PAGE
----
Read the rest of this entry »

Posted by: The Editors
Category: Fournier | Link to this Entry

January 2015 in Black Lamb

Volume 13, Number 1 — January 2015

January 1st, 2015

The Twelfth Anniversary Issue

In January’s Twelfth Anniversary Issue we begin with Editor Terry Ross’s reflections on the difficulties and rewards of publishing an independent literate (not literary) magazine. In Because, Elizabeth Fournier paints a portrait of a child — herself at age ten — drawn to death and mourning. Toby Tompkins writes of guns and New Hampshire in Hunting. In Nonaversary John M. Daniel reflects on an age difference with a brother. Dan Peterson continues his examination of a twenty-first century country in State of Italy, part 4. At the beginning of the new year, we look back at memorable books in a selection of reviews.

We welcome English fantasist J.R.R. Tolkien and American frontier novelist Jack London into our gallery of Honorary Black Lambs. Bridge columnist Trixie Barkis gives us new conundrums to savor, and we offer yet another delicious lamb recipe. Millicent Marshall dispenses her inimitable advice, and Professor Kahn challenges us with another word puzzle.

Posted by: The Editors
Category: 12th Anniversary Issue, Month summaries | Link to this Entry


January 1st, 2015


When my mother died, Grandpa, my Mom’s father, tried to help. He was waiting at our house after school each day to watch us until Dad got home from work. One afternoon, Grandpa met me at the door and followed me into my bedroom.

“Tess, what is this on your dresser?”

“It’s a cemetery. See the gravestones?”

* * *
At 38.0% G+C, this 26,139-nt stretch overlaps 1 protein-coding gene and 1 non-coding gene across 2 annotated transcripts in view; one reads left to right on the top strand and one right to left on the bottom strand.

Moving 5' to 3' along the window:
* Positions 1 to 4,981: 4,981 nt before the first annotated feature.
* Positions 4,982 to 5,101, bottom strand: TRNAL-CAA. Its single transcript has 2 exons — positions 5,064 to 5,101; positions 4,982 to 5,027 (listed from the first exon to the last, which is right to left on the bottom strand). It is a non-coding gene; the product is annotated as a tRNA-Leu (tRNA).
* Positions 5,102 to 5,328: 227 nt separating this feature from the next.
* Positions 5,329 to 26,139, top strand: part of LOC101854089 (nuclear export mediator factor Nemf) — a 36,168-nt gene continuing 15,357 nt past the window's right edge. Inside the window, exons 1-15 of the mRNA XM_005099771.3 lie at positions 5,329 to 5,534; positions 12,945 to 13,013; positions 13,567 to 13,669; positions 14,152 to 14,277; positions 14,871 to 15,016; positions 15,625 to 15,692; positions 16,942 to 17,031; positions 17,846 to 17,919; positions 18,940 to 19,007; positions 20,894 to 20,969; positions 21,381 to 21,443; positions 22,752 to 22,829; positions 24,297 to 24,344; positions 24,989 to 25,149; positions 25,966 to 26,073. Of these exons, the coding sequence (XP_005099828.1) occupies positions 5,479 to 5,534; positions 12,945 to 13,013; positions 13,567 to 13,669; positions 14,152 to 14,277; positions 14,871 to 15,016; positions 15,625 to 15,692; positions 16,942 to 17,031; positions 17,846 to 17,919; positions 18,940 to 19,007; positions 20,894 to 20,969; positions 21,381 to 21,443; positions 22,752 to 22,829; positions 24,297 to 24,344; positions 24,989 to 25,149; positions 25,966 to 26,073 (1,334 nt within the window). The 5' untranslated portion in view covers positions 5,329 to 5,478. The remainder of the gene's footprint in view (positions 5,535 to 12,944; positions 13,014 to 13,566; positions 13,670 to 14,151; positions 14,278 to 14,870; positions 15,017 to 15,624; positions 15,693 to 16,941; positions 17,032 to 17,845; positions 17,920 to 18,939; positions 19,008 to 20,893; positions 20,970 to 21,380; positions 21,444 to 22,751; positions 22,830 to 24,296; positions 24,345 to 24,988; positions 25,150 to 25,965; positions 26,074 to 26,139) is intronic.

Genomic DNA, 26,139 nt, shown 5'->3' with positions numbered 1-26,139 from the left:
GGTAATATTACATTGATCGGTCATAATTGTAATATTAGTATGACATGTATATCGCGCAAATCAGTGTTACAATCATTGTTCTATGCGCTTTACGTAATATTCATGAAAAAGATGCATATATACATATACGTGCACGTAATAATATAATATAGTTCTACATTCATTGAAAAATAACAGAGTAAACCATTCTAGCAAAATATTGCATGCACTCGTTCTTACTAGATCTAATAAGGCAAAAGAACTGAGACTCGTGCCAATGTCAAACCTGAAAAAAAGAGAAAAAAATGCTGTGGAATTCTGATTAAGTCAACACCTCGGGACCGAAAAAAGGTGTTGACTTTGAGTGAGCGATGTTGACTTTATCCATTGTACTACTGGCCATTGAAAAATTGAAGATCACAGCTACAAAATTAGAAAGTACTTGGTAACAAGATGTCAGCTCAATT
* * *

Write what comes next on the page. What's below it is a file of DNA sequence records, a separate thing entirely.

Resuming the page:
Grandpa nodded. “I see. You did a pretty good job.”


cemeterywithbaby“What’s it for?”

I shrugged and straightened a couple of the rock tombstones nervously. “I just liked it. I like making things.”

“I see,” Grandpa said again. The concern in his voice was throwing up all kinds of red flags.

“Do you want some cheese sandwich?” he finally asked.

“Yes!” I said, and shimmied out of there on the double.

Read the rest of this entry »

Posted by: The Editors
Category: Fournier | Link to this Entry

December 2014 in Black Lamb

Volume 12, Number 12 — December 2014

December 1st, 2014

The All-Madness Issue

In December’s All-Madness Issue, Toby Tompkins looks at his life in the context of Mental hygiene. In Post-Armageddon, Greg Roberts assures us that everything will turn out fine. John M. Daniel gives us a version of mythology in Medusa. In The madness of death, Elizabeth Fournier describes the wacky things people do with their deceased loved ones. Susan Bennett explores a weird world in Mad mothers & crazy housewives. In A danger to others, Karla Kruggel Powell contends that mental disorders can do more harm to friends and relatives than to the afflicted person. Dan Peterson, whose father was a cop, offers his Thoughts on Ferguson. And James Orbeson reviews the book Suspicious Minds: How Culture Shapes Madness.

We salute poet John Milton and playwright John Osborne as we welcome them into our exclusive club of Honorary Black Lambs. Bridge columnist Trixie Barkis challenges us yet again with problems in declarer play. Our monthly lamb recipe is for James Beard’s Herb-stuffed Lamb Chops. Advice columnist Millicent Marshall answers more readers’ questions. And Professor Avram Kahn presents another challenging Black Lamb Word Puzzle.

Posted by: The Editors
Category: All Madness Issue, Month summaries | Link to this Entry

Next Page »


  • Blogroll